Allogeneic hematopoietic stem cell transplantation (HSCT) is increasingly used as a curative option for adult T-cell leukemia (ATL), an intractable mature T-cell neoplasm causally linked with human T-cell leukemia virus type I (HTLV-I). We compared outcomes of 386 patients with ATL who underwent allogeneic HSCT using different graft sources: 154 received human leukocyte antigen (HLA)-matched related marrow or peripheral blood; 43 received HLA-mismatched related marrow or peripheral blood; 99 received unrelated marrow; 90 received single unit unrelated cord blood. After a median follow-up of 41 months (range, 1.5-102), 3-year overall survival for entire cohort was 33% (95% confidence interval, 28%-38%). Multivariable analysis revealed 4 recipient factors significantly associated with lower survival rates: older age (> 50 years), male sex, status other than complete remission, and use of unrelated cord blood compared with use of HLA-matched related grafts. Treatment-related mortality rate was higher among patients given cord blood transplants; disease-associated mortality was higher among male recipients or those given transplants not in remission. Among patients who received related transplants, donor HTLV-I seropositivity adversely affected disease-associated mortality. In conclusion, allogeneic HSCT using currently available graft source is an effective treatment in selected patients with ATL, although greater effort is warranted to reduce treatment-related mortality.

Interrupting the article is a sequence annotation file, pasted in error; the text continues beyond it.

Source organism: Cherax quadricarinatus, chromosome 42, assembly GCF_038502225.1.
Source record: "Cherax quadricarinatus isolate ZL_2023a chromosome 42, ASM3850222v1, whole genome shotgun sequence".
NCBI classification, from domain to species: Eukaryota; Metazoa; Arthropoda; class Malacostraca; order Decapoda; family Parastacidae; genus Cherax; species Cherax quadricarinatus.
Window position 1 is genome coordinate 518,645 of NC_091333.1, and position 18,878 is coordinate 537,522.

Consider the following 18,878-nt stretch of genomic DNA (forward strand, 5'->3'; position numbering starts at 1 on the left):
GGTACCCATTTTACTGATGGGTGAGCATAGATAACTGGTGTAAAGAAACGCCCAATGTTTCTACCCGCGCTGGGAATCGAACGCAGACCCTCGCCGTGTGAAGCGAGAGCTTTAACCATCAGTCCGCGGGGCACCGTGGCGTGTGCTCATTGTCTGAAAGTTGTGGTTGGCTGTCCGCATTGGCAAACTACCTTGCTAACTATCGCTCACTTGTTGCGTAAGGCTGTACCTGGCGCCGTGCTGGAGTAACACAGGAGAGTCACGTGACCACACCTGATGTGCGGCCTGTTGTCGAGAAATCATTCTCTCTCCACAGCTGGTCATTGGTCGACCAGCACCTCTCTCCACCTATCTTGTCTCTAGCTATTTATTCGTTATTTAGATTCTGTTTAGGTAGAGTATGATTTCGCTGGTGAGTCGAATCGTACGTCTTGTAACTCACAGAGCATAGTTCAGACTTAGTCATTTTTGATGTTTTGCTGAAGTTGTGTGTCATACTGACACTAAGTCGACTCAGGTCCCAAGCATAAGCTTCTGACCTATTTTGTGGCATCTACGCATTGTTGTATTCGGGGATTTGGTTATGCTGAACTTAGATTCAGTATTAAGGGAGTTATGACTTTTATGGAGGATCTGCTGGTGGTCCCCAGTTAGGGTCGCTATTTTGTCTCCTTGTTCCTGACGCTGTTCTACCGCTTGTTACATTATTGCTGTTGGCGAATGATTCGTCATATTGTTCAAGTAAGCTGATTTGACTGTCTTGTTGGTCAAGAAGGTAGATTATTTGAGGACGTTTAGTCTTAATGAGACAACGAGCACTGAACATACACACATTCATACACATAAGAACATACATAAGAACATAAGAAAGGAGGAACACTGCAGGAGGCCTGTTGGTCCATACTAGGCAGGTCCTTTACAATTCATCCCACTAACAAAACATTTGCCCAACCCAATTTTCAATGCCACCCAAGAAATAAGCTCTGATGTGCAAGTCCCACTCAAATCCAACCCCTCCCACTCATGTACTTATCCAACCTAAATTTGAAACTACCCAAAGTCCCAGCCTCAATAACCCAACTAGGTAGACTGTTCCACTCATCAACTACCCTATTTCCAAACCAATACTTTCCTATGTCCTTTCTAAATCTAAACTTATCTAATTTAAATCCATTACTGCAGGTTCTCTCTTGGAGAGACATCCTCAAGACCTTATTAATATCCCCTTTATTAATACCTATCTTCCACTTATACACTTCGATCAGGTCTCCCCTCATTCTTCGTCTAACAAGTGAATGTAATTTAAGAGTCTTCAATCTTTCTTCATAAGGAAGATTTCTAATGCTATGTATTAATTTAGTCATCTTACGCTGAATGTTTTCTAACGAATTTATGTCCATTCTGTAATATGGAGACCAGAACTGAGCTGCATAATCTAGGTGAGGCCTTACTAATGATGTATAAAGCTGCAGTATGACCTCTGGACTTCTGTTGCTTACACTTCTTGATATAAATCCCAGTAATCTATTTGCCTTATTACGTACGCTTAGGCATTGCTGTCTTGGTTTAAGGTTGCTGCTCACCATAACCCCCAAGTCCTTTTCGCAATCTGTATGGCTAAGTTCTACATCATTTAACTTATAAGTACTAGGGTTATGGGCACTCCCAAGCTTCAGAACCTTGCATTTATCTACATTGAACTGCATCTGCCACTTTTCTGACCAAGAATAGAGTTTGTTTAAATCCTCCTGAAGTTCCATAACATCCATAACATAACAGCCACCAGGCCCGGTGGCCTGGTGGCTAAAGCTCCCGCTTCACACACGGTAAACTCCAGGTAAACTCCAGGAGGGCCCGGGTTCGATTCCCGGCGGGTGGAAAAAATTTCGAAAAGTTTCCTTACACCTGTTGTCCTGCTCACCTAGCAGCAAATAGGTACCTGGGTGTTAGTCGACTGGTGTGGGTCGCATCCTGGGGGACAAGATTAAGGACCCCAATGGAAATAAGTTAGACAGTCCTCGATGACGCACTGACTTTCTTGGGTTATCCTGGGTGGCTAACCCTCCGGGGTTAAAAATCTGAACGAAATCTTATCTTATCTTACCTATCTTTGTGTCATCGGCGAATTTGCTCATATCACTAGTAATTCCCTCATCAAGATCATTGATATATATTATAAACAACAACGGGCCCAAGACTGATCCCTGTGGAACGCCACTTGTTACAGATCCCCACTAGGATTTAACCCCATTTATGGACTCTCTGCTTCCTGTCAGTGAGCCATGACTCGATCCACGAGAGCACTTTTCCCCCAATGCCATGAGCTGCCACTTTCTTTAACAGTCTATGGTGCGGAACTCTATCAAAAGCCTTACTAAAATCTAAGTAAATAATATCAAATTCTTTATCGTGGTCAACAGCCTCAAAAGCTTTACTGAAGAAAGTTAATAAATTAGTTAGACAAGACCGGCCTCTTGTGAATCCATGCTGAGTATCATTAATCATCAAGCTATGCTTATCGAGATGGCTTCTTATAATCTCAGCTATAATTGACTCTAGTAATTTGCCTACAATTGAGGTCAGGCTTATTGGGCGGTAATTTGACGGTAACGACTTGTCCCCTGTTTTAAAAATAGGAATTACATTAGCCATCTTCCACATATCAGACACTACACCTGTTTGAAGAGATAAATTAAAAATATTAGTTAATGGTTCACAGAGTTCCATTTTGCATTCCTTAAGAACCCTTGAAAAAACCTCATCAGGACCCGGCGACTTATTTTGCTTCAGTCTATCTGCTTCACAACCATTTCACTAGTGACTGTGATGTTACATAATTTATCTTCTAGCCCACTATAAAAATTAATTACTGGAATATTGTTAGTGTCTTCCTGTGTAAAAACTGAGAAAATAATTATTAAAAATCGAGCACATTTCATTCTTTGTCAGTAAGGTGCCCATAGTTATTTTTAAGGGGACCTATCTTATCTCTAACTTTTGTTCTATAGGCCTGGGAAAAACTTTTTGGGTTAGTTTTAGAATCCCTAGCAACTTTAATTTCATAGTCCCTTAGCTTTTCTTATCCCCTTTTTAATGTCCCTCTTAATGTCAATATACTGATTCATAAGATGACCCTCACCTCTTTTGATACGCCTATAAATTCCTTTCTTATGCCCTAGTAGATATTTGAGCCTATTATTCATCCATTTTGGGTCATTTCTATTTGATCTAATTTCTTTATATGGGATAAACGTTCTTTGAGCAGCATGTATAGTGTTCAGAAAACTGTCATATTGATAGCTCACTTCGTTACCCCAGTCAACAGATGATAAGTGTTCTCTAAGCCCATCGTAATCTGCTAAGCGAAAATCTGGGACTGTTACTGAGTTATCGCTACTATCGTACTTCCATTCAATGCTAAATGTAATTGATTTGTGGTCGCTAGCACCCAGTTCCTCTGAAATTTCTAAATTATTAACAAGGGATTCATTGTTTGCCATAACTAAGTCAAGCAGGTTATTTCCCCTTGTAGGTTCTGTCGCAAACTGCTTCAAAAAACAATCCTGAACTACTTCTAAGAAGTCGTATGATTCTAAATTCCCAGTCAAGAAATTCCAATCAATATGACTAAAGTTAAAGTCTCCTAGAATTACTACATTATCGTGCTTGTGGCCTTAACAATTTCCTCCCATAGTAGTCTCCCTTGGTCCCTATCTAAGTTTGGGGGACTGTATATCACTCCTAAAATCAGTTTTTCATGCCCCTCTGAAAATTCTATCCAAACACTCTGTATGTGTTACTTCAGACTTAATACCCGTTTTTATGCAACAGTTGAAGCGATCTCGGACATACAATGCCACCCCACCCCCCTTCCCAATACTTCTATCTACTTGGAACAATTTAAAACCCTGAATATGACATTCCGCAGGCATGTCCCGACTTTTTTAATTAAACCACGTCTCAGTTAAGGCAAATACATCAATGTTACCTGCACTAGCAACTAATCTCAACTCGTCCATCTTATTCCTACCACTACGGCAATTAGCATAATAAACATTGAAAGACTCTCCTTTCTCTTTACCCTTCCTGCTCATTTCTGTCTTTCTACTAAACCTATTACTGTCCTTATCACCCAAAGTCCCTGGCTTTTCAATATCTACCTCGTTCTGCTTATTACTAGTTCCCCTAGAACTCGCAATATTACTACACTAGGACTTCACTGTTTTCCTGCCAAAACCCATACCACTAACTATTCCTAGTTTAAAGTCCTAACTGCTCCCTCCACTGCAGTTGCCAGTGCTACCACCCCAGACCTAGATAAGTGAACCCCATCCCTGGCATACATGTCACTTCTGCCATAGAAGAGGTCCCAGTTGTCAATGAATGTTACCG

ASJC Scopus subject areas
- Cell Biology